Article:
People involved with Franklin College may have had personal data revealed to hackers that breached the school’s network with a malicious code attack.
The attack occurred on Jan. 21, and college officials held back information to determine through an investigation what data might have been taken. After an investigation was completed in June, college officials sent out a letter to individuals who could have been impacted on Aug. 29. The letter says information taken may have included the names and driver’s license or state identification numbers of people involved with Franklin College.
Information taken in the breach may also include social security numbers, according to Turke and Strauss LLP, a Madison, Wisconsin-based data breach law firm investigating the breach.
The breach may have affected more than 5,900 people, suggesting it wasn’t limited to current students and staff members.
Once school leaders knew of the breach, they worked with local and national information technology and cybersecurity experts to investigate it, college spokesperson Deidra Baumgardner said in a statement.
“While the college is unaware of the misuse of any impacted information as a result of this incident, it is offering free credit monitoring services to all impacted individuals out of an abundance of caution,” Baumgardner said. “The college has reported the incident to law enforcement and will provide further comments when appropriate, without compromising any investigation.”
In response to the attack, college officials are offering an identify theft protection service through IDX, a Portland, Oregon-based identity protection company. That protection includes 12 months of credit and CyberScan monitoring, a $1,000,000 insurance reimbursement policy and fully managed identity theft recovery services, according to the letter.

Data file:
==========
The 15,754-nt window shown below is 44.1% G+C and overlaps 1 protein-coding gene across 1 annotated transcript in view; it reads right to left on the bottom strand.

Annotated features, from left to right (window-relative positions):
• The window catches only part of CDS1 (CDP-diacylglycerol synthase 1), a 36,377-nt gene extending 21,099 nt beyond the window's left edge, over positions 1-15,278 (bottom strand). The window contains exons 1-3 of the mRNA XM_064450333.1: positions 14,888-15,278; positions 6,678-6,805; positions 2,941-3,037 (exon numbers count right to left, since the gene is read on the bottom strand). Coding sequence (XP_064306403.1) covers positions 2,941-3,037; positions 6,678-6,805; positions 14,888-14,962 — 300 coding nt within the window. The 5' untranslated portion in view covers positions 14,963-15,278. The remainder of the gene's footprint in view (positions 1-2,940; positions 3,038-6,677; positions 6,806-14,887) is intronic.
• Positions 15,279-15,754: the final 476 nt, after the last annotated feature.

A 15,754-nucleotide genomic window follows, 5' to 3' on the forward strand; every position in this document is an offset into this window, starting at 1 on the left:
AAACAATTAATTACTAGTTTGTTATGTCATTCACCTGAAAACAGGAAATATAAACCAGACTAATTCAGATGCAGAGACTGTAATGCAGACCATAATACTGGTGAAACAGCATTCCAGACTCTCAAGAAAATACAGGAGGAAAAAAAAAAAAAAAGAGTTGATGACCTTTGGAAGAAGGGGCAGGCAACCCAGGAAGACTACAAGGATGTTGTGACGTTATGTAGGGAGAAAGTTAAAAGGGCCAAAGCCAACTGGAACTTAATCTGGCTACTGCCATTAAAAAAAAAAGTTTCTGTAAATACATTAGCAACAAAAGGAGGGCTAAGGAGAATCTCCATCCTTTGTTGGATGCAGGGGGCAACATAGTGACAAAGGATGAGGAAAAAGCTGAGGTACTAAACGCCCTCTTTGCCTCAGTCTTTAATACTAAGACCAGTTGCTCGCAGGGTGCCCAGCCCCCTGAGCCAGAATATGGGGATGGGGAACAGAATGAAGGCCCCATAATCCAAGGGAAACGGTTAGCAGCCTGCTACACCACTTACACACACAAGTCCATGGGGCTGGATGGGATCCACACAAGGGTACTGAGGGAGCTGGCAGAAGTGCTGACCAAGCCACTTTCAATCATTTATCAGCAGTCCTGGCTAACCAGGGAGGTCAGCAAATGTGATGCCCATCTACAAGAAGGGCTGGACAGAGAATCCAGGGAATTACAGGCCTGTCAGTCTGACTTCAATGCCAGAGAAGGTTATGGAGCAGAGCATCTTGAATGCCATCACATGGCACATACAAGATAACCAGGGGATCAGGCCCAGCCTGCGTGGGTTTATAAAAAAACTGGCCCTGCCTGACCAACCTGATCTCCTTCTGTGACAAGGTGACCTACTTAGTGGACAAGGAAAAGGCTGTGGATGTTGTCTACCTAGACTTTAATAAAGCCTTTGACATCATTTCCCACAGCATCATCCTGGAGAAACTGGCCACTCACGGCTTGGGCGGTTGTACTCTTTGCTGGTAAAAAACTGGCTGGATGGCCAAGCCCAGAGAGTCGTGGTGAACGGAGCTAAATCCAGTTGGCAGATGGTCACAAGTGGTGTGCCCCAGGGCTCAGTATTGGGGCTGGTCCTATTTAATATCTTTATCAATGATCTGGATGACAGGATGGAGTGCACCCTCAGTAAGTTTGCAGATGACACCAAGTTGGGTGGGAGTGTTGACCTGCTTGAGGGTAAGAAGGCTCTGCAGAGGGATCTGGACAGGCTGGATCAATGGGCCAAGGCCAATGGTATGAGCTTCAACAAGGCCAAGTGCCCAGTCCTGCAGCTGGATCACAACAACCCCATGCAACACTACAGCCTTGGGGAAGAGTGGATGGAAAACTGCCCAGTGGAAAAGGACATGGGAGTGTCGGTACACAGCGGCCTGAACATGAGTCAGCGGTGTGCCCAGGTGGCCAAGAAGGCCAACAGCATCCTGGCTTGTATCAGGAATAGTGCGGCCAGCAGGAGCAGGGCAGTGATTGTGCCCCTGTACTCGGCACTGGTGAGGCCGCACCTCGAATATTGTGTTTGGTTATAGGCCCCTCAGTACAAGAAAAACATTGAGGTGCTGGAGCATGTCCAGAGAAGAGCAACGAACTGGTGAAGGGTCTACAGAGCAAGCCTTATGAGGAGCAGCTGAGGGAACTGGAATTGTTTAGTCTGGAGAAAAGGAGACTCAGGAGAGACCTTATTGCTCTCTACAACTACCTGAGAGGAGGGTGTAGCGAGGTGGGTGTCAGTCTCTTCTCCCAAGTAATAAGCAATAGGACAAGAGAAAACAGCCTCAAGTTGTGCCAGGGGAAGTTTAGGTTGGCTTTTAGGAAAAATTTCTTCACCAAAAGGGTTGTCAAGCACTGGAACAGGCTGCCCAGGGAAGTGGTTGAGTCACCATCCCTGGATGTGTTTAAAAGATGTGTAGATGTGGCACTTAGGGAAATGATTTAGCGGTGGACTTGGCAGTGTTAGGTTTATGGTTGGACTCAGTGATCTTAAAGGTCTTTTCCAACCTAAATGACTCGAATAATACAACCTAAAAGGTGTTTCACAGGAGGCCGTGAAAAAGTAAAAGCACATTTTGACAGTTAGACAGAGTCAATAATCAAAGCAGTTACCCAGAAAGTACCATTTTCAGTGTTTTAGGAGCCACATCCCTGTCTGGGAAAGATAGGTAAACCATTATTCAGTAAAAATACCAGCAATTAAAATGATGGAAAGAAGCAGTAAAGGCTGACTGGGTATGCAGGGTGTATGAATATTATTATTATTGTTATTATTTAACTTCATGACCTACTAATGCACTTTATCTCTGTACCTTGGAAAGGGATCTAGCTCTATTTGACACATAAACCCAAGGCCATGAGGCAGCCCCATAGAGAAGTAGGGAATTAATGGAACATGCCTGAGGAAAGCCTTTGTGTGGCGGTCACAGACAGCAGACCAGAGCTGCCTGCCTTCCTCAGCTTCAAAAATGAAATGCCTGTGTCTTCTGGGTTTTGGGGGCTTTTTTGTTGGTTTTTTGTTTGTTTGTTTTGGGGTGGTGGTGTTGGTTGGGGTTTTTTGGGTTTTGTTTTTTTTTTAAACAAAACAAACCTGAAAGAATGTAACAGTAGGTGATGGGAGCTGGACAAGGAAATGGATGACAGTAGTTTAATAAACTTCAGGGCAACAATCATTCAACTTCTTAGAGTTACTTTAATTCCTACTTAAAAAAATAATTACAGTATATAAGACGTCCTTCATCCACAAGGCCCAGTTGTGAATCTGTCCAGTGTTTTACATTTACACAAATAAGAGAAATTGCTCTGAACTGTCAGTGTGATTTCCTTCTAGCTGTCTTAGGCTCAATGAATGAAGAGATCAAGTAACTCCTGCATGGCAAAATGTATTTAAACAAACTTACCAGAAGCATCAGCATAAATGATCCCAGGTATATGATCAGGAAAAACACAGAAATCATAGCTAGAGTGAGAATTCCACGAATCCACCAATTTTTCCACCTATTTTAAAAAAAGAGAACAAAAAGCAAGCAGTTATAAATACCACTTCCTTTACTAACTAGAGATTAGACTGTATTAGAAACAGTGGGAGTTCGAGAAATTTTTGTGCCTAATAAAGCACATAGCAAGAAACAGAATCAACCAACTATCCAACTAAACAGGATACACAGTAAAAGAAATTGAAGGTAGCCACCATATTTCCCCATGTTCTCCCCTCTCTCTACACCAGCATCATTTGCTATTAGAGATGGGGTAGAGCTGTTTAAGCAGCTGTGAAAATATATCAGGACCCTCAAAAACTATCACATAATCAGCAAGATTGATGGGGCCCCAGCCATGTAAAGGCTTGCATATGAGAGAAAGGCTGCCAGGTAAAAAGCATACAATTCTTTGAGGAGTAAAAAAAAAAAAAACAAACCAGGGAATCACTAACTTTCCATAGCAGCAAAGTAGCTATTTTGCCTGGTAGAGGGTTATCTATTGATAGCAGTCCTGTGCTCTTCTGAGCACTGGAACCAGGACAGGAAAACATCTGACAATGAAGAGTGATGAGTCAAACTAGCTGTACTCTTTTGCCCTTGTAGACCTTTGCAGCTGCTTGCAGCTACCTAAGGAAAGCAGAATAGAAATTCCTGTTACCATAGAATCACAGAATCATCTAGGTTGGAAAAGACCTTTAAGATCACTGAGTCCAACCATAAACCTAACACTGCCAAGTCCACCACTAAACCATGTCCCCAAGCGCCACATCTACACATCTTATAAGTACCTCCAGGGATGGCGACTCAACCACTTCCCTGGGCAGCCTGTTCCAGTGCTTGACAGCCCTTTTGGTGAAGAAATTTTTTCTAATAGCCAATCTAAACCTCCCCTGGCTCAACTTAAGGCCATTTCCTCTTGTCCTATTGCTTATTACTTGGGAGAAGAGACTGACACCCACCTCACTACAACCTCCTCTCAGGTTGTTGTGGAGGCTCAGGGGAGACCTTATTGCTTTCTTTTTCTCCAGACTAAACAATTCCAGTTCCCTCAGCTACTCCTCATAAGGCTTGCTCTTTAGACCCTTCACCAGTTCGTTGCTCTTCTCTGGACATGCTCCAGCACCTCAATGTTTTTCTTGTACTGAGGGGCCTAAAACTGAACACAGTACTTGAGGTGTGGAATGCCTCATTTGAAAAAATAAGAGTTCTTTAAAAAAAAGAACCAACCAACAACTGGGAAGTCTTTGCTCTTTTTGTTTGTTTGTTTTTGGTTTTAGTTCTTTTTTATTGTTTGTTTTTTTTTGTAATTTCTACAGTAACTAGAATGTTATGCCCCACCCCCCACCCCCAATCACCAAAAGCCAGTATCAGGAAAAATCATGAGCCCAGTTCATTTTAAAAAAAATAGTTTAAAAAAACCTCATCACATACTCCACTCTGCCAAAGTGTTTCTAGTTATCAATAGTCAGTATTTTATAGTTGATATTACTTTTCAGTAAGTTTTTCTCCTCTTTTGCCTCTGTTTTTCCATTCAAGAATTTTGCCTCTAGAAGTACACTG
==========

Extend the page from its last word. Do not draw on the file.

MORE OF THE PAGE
College officials are advising students to contact their bank or credit card company if they notice any suspicious activity or suspected identity theft. Students may also consider placing a fraud alert on their credit report or a security freeze on their credit file free of charge, according to the letter.
People who were notified of their data being compromised should retain the letter from the college, enroll in the free credit monitoring service mentioned in the letter, change their passwords and security questions, review their account statements and reports for identity theft, fraud and unauthorized activity, and request a temporary fraud alert, according to Turke and Strauss.
School officials didn’t answer further questions about the data breach, such as which groups of people outside of the current staff and student body may have been affected, as well as the timing of them notifying those people.